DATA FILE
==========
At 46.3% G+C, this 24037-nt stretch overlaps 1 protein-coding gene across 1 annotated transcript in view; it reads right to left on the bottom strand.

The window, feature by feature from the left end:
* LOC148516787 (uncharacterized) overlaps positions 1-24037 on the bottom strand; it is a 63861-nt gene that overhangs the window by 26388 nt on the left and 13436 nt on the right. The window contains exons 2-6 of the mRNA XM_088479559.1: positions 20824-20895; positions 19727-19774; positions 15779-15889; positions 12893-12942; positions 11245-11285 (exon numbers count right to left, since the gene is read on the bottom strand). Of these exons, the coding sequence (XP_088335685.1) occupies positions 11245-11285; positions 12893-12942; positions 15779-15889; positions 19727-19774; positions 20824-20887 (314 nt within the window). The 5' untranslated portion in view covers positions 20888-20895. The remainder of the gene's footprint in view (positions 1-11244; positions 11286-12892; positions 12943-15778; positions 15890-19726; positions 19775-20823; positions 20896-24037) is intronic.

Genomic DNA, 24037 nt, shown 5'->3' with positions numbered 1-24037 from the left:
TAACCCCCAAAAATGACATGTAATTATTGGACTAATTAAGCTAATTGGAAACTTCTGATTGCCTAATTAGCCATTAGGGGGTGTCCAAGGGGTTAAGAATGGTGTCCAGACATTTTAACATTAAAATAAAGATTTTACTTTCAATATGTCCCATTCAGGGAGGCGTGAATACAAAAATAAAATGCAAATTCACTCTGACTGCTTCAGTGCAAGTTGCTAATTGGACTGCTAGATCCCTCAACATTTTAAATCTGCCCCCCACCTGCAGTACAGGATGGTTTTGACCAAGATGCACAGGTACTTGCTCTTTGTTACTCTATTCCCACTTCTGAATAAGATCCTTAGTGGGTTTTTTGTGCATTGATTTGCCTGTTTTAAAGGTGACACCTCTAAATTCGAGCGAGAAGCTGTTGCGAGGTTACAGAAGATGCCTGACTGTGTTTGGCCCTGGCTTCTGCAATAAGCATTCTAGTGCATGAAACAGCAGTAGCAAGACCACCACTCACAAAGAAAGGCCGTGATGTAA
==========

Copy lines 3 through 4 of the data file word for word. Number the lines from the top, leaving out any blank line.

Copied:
* LOC148516787 (uncharacterized) overlaps positions 1-24037 on the bottom strand; it is a 63861-nt gene that overhangs the window by 26388 nt on the left and 13436 nt on the right. The window contains exons 2-6 of the mRNA XM_088479559.1: positions 20824-20895; positions 19727-19774; positions 15779-15889; positions 12893-12942; positions 11245-11285 (exon numbers count right to left, since the gene is read on the bottom strand). Of these exons, the coding sequence (XP_088335685.1) occupies positions 11245-11285; positions 12893-12942; positions 15779-15889; positions 19727-19774; positions 20824-20887 (314 nt within the window). The 5' untranslated portion in view covers positions 20888-20895. The remainder of the gene's footprint in view (positions 1-11244; positions 11286-12892; positions 12943-15778; positions 15890-19726; positions 19775-20823; positions 20896-24037) is intronic.

Genomic DNA, 24037 nt, shown 5'->3' with positions numbered 1-24037 from the left: